Candidate Dr. Danny Jacobs Presents at OHSU

The last of three finalists for the OHSU president’s job delivered his remarks Thursday. Now OHSU community members have been given through mid-day Friday to weigh in on all three.

The last of three candidates for OHSU president was also the briefest in his remarks, keeping his Thursday afternoon presentation on academic medical centers to less than 15 minutes.

Dr. Danny Jacobs told a crowd of several hundred invited guests, plus online viewers from across OHSU, that if he were hired to replace President Joe Robertson he would not come in with a set agenda. Instead, he would work hard to balance competing goals and develop a strategy informed by community members.

Jacobs, like candidates Jay Hess and Laura Roberts before him, was asked to present on the future of academic medical centers, OHSU’s role in that future, and what excites him about the opportunity to work there.

“It probably goes without saying that this time in academic medicine is very challenging,” Jacobs said, starting his presentation by framing two different approaches OHSU and other academic medical centers face.

If the objective is to maintain the status quo, an institution needs to ensure stability, predictability and order, and work to avoid failure. If the goal is to change and adapt, an institution needs to ensure learning, growth and progress, and must be willing to take risks even if they could lead to failure.

“How can an academic medical center, whose objective is to endure and maintain itself, still change and evolve?” Jacobs then asked, before he offered a possible path forward:

First, define “reality,” he said. “If you don’t know where you are, you don’t know where you want to go.” Then build alignment and commitment, and tackle complex problems as they arise along the way.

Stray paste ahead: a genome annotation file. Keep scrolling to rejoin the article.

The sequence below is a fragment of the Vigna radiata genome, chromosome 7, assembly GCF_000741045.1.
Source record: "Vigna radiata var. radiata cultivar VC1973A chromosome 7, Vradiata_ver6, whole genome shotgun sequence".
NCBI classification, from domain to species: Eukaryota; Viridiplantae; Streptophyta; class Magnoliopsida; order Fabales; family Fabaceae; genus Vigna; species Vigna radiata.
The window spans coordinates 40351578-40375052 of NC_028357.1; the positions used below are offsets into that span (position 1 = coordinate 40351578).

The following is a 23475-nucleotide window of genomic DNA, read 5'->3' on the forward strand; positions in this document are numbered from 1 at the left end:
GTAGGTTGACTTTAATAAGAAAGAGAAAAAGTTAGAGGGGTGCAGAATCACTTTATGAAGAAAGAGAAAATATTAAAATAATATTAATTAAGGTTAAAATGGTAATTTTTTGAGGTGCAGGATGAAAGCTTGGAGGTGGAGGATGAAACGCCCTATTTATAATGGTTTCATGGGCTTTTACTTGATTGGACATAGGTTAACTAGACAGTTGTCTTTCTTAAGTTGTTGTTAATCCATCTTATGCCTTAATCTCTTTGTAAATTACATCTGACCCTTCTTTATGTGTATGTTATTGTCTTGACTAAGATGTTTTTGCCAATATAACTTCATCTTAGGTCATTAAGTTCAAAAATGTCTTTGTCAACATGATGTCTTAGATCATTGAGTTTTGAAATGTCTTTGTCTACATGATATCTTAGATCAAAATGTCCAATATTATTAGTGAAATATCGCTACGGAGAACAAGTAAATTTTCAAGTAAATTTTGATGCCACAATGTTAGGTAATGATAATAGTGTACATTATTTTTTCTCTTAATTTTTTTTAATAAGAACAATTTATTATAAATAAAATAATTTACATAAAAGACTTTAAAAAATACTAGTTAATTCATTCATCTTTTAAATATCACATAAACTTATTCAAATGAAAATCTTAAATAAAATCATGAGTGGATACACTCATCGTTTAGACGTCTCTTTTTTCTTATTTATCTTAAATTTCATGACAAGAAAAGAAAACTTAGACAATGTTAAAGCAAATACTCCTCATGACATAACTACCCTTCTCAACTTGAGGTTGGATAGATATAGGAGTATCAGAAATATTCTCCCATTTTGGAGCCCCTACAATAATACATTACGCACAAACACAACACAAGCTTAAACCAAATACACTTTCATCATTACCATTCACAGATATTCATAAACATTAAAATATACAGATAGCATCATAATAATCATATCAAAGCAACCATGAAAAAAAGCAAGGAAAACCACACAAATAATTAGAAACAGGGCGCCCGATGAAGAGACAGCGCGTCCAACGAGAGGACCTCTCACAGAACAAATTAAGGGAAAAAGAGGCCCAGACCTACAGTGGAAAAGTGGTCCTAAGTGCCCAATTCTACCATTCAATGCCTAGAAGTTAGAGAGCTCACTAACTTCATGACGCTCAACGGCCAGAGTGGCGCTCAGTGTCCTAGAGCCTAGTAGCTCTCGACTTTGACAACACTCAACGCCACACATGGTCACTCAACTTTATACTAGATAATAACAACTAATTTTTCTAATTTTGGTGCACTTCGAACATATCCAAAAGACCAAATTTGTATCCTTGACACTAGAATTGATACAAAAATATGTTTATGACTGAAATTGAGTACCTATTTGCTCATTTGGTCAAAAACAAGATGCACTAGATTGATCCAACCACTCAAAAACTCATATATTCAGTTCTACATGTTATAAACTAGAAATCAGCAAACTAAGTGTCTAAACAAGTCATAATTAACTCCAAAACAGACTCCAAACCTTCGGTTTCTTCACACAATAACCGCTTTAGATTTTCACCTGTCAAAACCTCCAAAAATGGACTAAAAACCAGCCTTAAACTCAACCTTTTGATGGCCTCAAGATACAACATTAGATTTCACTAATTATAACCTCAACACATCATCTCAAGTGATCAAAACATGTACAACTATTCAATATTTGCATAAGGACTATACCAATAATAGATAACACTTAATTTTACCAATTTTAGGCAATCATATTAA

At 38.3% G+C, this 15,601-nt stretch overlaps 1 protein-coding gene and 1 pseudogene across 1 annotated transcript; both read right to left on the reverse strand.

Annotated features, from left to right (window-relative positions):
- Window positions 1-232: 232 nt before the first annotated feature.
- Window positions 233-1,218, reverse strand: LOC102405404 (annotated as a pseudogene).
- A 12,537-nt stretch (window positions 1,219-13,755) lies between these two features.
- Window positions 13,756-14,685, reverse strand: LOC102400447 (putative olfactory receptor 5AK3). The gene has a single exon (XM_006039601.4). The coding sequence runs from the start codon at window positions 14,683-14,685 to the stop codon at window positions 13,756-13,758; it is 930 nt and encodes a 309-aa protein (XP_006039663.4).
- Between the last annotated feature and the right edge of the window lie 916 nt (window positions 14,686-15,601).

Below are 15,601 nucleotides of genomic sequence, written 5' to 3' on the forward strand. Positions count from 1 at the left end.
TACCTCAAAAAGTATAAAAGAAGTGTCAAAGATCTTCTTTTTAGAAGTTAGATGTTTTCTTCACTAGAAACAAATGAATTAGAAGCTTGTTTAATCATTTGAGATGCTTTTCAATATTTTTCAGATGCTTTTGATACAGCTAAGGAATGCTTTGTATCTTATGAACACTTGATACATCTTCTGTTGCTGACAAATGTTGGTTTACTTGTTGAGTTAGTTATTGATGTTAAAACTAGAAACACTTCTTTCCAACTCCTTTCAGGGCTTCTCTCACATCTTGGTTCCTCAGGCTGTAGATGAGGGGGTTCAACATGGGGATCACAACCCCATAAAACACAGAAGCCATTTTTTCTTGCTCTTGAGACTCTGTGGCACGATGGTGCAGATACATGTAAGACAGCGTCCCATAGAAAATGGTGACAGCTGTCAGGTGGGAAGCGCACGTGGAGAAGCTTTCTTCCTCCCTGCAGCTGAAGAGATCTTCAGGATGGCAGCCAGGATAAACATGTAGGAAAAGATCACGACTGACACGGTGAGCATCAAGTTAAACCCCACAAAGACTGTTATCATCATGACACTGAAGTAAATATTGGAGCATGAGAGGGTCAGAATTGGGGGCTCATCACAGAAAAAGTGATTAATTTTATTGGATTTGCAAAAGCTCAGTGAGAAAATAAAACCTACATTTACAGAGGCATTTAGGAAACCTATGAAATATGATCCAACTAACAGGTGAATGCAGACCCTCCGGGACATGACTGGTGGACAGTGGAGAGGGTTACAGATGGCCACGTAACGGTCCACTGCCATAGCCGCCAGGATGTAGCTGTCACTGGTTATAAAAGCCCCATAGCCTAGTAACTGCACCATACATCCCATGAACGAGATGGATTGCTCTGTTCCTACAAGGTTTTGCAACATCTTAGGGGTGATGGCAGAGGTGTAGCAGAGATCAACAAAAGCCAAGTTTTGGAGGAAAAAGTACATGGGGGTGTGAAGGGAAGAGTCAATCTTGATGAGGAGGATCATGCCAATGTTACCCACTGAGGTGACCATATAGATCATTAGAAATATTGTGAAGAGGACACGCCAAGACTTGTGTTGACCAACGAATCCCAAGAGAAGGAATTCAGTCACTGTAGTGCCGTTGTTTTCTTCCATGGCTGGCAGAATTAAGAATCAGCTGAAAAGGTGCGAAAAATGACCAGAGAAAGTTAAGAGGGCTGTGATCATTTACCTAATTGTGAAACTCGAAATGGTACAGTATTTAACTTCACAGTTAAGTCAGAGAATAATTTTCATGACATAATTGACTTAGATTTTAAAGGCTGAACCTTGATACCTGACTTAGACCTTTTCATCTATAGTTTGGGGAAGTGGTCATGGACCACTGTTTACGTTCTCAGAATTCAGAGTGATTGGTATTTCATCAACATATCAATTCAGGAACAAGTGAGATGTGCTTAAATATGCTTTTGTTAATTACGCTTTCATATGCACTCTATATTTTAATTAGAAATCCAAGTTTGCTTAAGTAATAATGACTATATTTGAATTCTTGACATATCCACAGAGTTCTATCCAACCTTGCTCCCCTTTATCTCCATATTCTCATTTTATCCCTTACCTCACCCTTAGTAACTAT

Jacobs said it’s also important to keep a focus on the characteristics of a world-class organization – envisioning a chart that graphed patient care on one axis, and academic such as research, scholarship and teaching on another, he said OHSU should aim to achieve at a high level in both areas.

 “That doesn’t mean it’s easy to do,” he said.

Getting into specific challenges that OHSU and its peers face, Jacobs offered up a list.

  • Pressure on financial margins
  • An explosion in information technology, including big data and health records
  • Health care delivery, including providers and insurers.
  • Health care disparities.
  • Rise in consumerism
  • Interprofessional education.
  • Resiliency, and the problem of burnout.

Each of these creates what Jacobs called a “complex learning challenge” – something that would give OHSU an opportunity to grow as it explores solutions. But Jacobs himself did not describe specific paths towards solving these challenges.

After concluding his remarks, Jacobs was asked a series of questions that had also been given to the other candidates for OHSU president.

Asked to look to the university’s future, he was reluctant.

“I’m a little hesitant to talk about the future, because I think the future is decided by my members,” he said. “The president needs to make sure he or she is listening to the concerns of folks throughout the state. As the state’s only academic medical center … the opportunity for the university to impact the lives of Oregonians is much better than at many other places.”

In remarks that largely focused on abstractions, Jacobs took a moment to compare OHSU to his current employer, the University of Texas Medical Branch, where he is executive vice president, provost and dean of the school of medicine. “At UTMB, I would never have an opportunity to impact an entire state.”

Responding to other questions, Jacobs emphasized his view of leadership.

“The president can be, or should be, the keeper of the collective consciousness of the organization,” he said. “The president is also responsible for making sure that great stories are told in away that is appropriate and reasonable for the audience” – including the audience of donors.

In his own work, Jacobs said, he ascribes to what is called the “meta framework of leadership.” A good leader should have self awareness, emotional intelligence – and should be aware of “triggers” that might lead to unproductive behavior by the leader.

“Whoever is fortunate to be your next president needs to remain very closely attached to Dr. Robinson, who is a tremendous resource to this instiution,” he also said. “This is a very dynamic moment in academic medicine, and you have someone here who knows the institution, knows the people, and knows the state.”

Reach Courtney Sherwood at sherwood@thelundreport.org.

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